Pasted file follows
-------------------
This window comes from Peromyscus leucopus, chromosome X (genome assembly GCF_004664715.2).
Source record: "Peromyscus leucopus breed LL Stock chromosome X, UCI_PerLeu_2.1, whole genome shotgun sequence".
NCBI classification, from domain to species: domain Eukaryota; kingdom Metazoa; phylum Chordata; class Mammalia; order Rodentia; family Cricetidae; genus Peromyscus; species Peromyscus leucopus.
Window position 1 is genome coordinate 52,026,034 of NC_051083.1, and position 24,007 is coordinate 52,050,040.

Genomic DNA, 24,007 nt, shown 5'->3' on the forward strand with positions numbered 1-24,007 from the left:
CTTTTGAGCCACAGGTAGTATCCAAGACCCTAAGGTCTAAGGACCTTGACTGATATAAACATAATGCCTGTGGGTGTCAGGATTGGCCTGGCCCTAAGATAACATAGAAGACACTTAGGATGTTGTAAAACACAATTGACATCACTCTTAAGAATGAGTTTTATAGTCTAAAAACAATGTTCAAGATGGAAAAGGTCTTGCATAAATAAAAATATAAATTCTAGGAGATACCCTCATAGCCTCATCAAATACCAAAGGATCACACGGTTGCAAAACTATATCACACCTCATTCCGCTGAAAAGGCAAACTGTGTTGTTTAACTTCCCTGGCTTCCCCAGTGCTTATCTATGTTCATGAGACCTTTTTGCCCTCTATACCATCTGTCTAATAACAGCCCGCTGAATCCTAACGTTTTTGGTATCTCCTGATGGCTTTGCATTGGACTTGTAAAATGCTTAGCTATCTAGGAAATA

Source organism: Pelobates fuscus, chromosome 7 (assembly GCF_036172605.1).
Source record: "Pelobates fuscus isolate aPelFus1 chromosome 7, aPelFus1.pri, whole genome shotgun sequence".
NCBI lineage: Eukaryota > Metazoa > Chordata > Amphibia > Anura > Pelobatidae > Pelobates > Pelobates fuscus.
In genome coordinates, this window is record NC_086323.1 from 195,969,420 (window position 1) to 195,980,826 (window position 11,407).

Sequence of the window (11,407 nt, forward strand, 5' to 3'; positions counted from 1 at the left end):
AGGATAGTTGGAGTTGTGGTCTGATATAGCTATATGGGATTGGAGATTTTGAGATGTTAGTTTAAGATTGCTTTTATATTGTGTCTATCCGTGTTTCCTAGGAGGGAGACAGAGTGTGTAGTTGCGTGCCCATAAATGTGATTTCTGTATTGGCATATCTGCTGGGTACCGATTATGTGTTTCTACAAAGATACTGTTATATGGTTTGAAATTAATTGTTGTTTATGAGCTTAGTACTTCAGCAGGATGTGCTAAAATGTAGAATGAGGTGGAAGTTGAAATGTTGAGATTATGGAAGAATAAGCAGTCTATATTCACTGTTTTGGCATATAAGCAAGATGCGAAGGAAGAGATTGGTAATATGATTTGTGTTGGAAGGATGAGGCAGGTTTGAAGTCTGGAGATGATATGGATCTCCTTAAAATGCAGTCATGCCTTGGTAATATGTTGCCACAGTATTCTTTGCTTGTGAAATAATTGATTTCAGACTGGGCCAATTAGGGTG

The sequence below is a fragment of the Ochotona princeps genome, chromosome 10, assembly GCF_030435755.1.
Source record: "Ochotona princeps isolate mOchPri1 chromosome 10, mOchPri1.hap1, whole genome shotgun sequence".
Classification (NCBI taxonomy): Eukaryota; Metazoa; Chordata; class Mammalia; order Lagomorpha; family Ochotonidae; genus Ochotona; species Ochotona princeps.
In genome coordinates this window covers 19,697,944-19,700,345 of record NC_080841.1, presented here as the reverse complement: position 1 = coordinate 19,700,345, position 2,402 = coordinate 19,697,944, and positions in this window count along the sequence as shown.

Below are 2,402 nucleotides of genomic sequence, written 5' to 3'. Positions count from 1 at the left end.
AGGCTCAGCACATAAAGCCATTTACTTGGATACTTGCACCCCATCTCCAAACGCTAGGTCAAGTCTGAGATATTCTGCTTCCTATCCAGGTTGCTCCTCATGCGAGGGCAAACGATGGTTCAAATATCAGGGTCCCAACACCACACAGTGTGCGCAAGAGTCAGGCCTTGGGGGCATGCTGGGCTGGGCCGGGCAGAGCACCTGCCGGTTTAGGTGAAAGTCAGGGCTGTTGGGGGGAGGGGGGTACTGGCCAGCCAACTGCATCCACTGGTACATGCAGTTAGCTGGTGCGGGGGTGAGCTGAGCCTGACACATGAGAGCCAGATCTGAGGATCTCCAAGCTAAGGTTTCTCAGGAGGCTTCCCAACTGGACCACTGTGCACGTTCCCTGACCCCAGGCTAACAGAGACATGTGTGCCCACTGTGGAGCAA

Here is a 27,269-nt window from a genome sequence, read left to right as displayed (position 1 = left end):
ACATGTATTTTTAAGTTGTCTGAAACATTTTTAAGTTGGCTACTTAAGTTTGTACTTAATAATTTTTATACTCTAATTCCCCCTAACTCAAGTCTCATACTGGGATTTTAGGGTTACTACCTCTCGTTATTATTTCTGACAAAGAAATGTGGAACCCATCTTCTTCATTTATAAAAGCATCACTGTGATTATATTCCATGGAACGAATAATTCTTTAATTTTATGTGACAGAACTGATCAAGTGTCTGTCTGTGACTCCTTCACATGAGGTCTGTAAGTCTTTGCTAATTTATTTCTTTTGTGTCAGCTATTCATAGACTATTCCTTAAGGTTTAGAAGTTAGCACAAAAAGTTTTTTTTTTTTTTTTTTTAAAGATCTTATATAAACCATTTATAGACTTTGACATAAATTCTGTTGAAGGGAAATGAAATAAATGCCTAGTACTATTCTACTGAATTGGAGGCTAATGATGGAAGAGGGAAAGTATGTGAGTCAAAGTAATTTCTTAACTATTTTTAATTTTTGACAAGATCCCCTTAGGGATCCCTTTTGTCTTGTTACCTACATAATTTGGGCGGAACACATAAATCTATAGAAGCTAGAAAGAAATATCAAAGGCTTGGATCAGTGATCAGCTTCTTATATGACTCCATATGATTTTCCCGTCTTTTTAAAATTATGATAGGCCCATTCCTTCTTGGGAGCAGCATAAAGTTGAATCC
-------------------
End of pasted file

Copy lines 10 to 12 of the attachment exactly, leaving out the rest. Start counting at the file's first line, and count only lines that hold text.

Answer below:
In genome coordinates, this window is record NC_086323.1 from 195,969,420 (window position 1) to 195,980,826 (window position 11,407).

Sequence of the window (11,407 nt, forward strand, 5' to 3'; positions counted from 1 at the left end):
AGGATAGTTGGAGTTGTGGTCTGATATAGCTATATGGGATTGGAGATTTTGAGATGTTAGTTTAAGATTGCTTTTATATTGTGTCTATCCGTGTTTCCTAGGAGGGAGACAGAGTGTGTAGTTGCGTGCCCATAAATGTGATTTCTGTATTGGCATATCTGCTGGGTACCGATTATGTGTTTCTACAAAGATACTGTTATATGGTTTGAAATTAATTGTTGTTTATGAGCTTAGTACTTCAGCAGGATGTGCTAAAATGTAGAATGAGGTGGAAGTTGAAATGTTGAGATTATGGAAGAATAAGCAGTCTATATTCACTGTTTTGGCATATAAGCAAGATGCGAAGGAAGAGATTGGTAATATGATTTGTGTTGGAAGGATGAGGCAGGTTTGAAGTCTGGAGATGATATGGATCTCCTTAAAATGCAGTCATGCCTTGGTAATATGTTGCCACAGTATTCTTTGCTTGTGAAATAATTGATTTCAGACTGGGCCAATTAGGGTG